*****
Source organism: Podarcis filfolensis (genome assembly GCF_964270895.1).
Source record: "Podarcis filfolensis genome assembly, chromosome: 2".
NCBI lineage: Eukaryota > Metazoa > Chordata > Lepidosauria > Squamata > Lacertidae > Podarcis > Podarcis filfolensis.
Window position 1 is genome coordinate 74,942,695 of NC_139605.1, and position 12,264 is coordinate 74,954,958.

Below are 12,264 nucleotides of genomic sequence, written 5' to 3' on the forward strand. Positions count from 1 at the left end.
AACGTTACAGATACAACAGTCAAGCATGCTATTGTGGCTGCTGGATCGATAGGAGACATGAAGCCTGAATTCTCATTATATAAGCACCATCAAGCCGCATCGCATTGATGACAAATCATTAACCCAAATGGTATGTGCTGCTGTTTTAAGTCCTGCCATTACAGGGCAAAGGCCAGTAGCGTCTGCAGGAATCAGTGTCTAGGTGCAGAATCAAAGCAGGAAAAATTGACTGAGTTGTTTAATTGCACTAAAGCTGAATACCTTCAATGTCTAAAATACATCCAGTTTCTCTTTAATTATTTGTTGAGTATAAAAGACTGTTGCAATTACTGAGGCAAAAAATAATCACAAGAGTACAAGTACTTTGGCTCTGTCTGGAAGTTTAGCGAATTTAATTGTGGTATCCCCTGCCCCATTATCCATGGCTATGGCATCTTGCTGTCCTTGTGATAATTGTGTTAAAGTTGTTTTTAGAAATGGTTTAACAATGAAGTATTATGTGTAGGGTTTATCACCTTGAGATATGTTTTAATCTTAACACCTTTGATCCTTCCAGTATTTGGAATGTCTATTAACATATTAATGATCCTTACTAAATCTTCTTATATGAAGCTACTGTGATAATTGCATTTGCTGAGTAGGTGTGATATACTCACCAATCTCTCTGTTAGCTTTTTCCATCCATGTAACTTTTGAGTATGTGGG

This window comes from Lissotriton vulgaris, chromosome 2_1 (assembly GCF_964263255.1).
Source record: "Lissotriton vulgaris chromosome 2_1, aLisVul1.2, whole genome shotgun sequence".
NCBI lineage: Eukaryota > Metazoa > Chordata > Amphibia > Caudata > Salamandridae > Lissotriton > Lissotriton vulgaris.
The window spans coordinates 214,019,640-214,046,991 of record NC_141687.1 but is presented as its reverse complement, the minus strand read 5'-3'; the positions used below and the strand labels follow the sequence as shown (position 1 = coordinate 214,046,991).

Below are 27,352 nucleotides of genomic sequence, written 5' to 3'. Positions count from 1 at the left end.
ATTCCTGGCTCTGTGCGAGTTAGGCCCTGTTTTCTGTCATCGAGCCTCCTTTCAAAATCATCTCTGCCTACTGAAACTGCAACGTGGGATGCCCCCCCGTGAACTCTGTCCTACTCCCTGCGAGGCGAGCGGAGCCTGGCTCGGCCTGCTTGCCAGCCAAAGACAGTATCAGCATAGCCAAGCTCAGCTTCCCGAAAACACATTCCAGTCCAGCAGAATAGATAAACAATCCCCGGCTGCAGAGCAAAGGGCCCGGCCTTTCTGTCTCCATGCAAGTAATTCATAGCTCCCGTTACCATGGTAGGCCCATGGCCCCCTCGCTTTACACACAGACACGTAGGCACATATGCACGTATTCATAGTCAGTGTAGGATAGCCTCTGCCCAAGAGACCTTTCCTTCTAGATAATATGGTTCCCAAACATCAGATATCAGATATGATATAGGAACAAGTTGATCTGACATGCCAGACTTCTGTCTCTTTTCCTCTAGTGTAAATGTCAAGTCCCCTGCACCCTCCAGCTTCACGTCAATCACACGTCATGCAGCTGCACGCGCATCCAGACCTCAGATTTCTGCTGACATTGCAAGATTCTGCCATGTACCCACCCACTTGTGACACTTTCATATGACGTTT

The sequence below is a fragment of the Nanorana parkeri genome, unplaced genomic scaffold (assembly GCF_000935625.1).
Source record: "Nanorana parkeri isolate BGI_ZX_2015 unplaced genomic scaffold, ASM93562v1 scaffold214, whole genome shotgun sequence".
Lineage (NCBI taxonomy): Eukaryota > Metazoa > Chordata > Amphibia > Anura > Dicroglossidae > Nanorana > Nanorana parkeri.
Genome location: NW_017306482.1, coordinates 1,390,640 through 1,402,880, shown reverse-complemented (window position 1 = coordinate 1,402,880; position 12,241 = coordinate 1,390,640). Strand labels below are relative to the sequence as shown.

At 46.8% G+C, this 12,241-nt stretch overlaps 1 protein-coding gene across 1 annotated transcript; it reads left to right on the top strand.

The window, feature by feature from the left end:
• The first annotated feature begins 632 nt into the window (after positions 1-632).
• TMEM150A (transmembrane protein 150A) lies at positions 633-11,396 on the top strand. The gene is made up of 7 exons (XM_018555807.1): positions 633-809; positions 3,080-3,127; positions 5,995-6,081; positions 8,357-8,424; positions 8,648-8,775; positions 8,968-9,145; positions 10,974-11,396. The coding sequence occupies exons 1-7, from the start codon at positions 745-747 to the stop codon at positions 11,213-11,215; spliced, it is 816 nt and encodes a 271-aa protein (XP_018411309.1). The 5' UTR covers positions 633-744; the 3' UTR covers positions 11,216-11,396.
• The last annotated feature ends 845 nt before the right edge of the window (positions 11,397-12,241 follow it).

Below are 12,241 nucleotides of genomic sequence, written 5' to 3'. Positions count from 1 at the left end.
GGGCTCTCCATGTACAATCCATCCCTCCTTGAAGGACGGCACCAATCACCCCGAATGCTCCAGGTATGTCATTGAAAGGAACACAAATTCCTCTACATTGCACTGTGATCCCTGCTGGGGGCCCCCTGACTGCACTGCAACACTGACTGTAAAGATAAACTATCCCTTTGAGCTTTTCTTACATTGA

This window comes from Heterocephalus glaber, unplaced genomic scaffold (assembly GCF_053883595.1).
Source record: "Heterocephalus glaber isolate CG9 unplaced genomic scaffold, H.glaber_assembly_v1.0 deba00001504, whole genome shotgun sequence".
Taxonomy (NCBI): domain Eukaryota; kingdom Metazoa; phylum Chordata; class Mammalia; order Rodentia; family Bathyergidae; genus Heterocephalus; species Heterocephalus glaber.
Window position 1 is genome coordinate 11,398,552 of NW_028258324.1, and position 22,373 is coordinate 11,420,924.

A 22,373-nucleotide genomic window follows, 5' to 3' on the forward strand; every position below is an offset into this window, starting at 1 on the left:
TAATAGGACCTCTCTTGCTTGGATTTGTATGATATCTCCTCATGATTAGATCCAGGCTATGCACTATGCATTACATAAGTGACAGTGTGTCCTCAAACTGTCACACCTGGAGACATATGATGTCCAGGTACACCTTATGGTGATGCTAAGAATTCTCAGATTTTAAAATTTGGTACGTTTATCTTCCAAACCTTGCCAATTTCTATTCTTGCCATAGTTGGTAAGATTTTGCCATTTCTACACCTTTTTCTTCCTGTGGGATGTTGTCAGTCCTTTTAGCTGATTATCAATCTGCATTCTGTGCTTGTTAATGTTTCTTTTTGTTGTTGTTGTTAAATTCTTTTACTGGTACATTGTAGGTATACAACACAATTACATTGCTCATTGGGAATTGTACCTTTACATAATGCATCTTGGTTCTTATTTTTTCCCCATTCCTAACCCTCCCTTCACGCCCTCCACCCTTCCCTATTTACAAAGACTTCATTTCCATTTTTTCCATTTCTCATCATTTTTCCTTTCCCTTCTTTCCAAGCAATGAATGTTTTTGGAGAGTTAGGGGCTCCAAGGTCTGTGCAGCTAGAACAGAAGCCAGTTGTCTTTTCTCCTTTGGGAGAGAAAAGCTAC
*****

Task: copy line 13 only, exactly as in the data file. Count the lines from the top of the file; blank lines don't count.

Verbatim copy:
The sequence below is a fragment of the Nanorana parkeri genome, unplaced genomic scaffold (assembly GCF_000935625.1).